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What vast prerogatives my Gallus, are
We recommend the whole of this satire of the Roman poet to any one who can treat the matter with good humour, as an excellent ground for a pleasant poem, on Mr. Windham's plan. After the above quotation, the satirist proceeds ironically to enumerate the blessings they enjoy, which may be easily parodied with the happiest effect, and the gist of the work may tend to prove that the old mode of conducting the regulars is the best, and that the militia and the volunteers are all-sufficient for what they are ordained. These are our sentiments, and as to the present pamphlet, it is above its merits to have the honour of introducing them to the world.
The French Anas. In three Vols. 12mo. Phillips. 1805.
THIS work will be found exceedingly entertaining and acceptable to all classes of readers, as well to the most persevering and laborious, as to the most tangent and frivolous. After a quotation well introduced, from Wolf's Prefutio ad Casauboniana, the compiler gives us this account of his undertaking.
"With respect to the plan on which the following selection has been conducted, the editor wishes to state, that choosing from the various Anas those passages which seemed to him to possess the most general tendency to amuse or instruct; adding notes, where the articles could be usefully expanded or illus trated; compressing some passages, without weakening their sense; and adding literary and biographical sketches of the authors, whose names are affixed severally to each Ana, are the only attempts in this work by which he has presumed to exceed the laborious and cautious province of a translator and compiler." P. vi. Pref.
A few extracts will amuse, and at the same time afford a taste of the feast, which Mr. Phillips, with his usual judgment, has been the means of providing for the public.
،، A QUACK DOCTOR.
& "A foolish, idle fellow at Florence, hearing that a physician had obtained great credit and wealth by the sale of some pills, undertook to make pills himself, and to sell them. He administered the same pills to all patients whatever; and, as by chance, they sometimes succeeded, his name became famous. A country man called on him, and desired to know if his pills would enable him to find an ass he had lately lost. The quack bid him swallow six pills. In his way home, the operation of the pills obliged him to retire into a wood, where he found his
The clown spread a report, that he knew a doctor who sold pills which would recover strayed cattle." Poggiana, p. 9, vol. i.
This anecdote reminds us of a jest in a farce called the Doctor and Apothecary. A pretended doctor there recommends his pills, in the case of a lost lap dog.-The dog's lost-Eh! take the pills, says he, they are very searching.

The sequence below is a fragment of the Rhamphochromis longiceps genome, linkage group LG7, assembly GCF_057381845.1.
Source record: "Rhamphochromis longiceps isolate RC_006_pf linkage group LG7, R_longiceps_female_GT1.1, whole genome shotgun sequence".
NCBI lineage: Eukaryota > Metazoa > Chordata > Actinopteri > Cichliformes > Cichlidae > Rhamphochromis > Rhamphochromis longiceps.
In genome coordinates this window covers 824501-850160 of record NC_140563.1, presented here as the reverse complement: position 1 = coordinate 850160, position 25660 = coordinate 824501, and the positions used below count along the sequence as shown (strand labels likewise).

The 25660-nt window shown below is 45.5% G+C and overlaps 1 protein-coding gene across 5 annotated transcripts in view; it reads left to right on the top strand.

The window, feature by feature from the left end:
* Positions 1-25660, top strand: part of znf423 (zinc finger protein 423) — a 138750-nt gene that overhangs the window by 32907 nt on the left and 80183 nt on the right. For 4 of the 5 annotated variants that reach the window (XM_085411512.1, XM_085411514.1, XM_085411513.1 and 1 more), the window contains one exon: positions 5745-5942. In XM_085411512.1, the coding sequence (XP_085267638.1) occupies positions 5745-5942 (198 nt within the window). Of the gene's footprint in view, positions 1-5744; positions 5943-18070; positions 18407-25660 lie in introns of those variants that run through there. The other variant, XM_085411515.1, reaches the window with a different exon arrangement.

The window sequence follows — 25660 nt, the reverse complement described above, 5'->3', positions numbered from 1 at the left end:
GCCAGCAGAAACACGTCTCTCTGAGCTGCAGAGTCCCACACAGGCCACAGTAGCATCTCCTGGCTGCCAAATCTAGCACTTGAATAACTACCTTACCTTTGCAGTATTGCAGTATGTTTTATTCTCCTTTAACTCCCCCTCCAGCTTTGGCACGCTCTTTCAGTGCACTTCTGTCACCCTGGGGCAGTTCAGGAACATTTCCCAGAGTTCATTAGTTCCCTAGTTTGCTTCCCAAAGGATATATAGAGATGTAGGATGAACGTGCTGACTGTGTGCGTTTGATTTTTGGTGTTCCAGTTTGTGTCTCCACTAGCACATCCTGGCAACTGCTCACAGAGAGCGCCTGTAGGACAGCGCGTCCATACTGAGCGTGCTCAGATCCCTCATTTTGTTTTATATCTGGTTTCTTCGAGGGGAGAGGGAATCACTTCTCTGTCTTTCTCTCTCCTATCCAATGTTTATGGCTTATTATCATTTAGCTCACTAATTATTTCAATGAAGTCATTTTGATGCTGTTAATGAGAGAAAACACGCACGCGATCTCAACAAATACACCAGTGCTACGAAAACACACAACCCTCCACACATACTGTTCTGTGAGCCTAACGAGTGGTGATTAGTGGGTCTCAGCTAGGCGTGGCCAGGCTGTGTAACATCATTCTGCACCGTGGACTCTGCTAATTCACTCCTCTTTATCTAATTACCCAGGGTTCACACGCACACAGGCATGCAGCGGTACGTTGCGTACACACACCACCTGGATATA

"THEODERIC, ARCHBISHOP OF COLOGNE,
"This prelate was illustrious in his time for his talents, erudition, and morals. One day the Emperor Sigismond asked of him instructions to obtain happiness. "We cannot, Sire, expect it in this world."" Which, then, is the way to hap piness hereafter?"" You must act virtuously."-"What do you mean by that expression?"—" I mean," says Theoderic, "that you should always pursue that plan of conduct, which you promise to do whilst you are labouring under a fit of the gravel, gout, or stone." Id. p. 16.
This is good advice, but we cannot help recollecting that
"When the devil was sick
The devil a monk would be;
The devil a monk was he."
FROM THE PERRONIANA.
"I observed one day to the duke of Mantua, who said the jester whom he retained in his service, was a fellow of no wit or humour-"Your Grace must pardon me. I think he has a deal of wit, who can live by a trade he does not understand." Vol. 1. p. 43.
We have a number of these wits in the metropolis. Drawing masters, for instance, who, says Shee, and well, when they find they cannot learn the art, become teachers of it.
"An orator, at a meeting during the troubles of the League, began a speech with premising, that he should divide the subject he was about to treat of, into thirteen heads. The audience were heard to murmur, and to interrupt this formidable beginning. But,' continued the orator, to prevent my being too pro lix, I shall omit a dozen of them.'" P. 184, vol. i.
We intended to have added more, but we can take a hint.
The Letters of Junius complete, interspersed with the Letters and Articles to which he replied, and with Nates Biographical and Explanatory, also a prefatory Enquiry respecting the real Author. By John Almond. 2 Vols. Phillips. 1806.
THE world is here presented with a very copious Junius. The lovers of sarcasm and bold assertions, not always supported by a strong ground of truth, and when upheld by facts, too frequently
wantoning in and abusing the liberty of the press, have ever been loud in commendation of these extraordinary letters, and still continue to flatter them with their praise. Others, of a more mild, gentle, and benevolent nature, admire the wit of the author, but can by no means commend the spirit that sometimes appears to animate him. We certainly are of the latter number; however, since, to talk of the mildness, gentleness, and benevolence of reviewers might occasion a smile, we shall offer no opinion in that character, but call in to our assistance a writer of eminence, who has lately given judgment in the case. His sentiments meet our ideas in many respects, and a perusal of the passage will be particularly serviceable to many who, without being able to form a judgment of their own, wish to speak of Junius with sense and